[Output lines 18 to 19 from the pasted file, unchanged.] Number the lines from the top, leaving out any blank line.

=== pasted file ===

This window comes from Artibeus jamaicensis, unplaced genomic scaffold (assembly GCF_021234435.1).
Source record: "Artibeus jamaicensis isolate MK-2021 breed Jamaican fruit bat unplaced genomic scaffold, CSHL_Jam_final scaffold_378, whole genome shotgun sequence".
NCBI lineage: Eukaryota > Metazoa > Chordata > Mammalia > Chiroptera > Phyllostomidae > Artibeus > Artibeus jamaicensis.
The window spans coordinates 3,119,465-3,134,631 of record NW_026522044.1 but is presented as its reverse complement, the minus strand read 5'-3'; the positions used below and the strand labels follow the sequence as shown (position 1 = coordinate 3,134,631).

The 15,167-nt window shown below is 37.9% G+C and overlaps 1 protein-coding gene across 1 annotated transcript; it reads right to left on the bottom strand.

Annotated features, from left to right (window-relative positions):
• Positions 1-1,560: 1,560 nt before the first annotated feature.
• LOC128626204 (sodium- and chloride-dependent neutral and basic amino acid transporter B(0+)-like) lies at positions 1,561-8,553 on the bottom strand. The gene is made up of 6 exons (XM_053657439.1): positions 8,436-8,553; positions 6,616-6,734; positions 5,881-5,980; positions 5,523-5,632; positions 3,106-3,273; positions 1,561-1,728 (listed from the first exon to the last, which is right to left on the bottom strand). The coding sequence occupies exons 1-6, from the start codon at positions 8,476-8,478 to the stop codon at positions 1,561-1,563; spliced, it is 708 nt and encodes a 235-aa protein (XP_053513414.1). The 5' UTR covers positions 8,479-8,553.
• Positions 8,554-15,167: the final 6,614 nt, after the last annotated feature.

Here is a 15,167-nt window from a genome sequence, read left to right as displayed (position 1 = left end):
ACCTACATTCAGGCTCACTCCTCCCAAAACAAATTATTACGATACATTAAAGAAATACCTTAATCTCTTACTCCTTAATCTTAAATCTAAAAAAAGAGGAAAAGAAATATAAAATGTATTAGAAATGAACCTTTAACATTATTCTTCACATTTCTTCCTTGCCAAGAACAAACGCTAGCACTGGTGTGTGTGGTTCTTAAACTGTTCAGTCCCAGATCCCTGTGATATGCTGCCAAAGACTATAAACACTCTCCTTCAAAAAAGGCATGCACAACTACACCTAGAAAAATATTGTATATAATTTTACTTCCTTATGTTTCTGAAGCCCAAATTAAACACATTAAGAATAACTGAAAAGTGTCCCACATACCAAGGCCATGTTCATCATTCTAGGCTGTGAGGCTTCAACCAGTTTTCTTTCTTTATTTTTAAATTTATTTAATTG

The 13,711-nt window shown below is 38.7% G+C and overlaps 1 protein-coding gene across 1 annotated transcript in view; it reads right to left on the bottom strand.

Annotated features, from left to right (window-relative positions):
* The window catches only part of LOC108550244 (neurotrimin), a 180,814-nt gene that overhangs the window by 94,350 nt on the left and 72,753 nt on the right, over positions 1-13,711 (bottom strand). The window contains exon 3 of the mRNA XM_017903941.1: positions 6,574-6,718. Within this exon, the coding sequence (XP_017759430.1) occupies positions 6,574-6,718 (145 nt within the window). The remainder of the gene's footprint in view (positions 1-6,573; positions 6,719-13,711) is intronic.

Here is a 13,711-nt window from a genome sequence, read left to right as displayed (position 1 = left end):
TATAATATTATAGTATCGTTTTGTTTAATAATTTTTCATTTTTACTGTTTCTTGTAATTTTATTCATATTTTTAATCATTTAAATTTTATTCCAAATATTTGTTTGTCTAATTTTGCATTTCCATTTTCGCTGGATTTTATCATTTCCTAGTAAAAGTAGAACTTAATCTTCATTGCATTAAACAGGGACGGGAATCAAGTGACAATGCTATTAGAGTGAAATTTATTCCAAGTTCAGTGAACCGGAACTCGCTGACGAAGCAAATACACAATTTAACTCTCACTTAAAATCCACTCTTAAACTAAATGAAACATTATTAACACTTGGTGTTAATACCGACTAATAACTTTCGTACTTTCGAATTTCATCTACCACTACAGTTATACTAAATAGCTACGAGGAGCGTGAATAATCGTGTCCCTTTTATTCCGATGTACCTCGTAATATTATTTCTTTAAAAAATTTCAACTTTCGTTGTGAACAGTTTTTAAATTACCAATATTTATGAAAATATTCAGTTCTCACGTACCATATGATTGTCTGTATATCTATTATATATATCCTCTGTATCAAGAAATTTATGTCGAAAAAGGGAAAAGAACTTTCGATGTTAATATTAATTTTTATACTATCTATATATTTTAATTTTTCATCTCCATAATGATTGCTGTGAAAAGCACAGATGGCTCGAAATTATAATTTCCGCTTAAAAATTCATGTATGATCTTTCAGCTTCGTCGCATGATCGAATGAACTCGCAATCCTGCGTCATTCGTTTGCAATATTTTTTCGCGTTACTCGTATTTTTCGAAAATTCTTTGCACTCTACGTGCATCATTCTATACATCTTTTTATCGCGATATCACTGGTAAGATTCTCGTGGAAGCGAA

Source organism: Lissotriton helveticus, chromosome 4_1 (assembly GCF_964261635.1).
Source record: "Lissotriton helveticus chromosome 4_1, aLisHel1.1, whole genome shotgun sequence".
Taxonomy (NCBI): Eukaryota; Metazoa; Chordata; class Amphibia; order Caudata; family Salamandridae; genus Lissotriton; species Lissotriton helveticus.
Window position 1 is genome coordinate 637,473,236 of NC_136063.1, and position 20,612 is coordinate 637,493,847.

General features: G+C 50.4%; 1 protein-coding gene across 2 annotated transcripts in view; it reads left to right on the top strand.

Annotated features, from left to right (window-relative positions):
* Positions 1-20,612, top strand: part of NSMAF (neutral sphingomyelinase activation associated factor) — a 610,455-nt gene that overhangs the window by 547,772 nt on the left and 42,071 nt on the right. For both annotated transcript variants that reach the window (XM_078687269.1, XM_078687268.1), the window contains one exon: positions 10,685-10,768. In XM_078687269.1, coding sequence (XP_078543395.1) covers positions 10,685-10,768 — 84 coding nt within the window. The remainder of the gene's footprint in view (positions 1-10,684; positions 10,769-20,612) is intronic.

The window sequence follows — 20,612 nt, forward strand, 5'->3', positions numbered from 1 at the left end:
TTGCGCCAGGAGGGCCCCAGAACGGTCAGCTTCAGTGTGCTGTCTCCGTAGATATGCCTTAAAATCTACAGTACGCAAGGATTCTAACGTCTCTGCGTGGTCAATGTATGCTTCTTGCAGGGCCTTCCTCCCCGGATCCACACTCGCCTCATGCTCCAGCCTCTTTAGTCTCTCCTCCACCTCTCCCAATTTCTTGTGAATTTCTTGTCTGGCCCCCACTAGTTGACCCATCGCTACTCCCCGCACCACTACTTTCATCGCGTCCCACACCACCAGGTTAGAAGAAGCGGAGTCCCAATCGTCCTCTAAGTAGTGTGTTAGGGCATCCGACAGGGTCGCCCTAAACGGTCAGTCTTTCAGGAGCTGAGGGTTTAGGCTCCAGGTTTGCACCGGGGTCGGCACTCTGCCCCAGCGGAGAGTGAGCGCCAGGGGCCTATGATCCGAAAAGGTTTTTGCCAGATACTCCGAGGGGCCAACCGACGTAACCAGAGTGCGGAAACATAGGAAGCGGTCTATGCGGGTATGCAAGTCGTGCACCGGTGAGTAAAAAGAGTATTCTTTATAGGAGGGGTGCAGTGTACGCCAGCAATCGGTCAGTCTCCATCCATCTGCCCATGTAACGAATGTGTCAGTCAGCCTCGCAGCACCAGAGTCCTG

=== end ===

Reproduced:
Source record: "Lissotriton helveticus chromosome 4_1, aLisHel1.1, whole genome shotgun sequence".
Taxonomy (NCBI): Eukaryota; Metazoa; Chordata; class Amphibia; order Caudata; family Salamandridae; genus Lissotriton; species Lissotriton helveticus.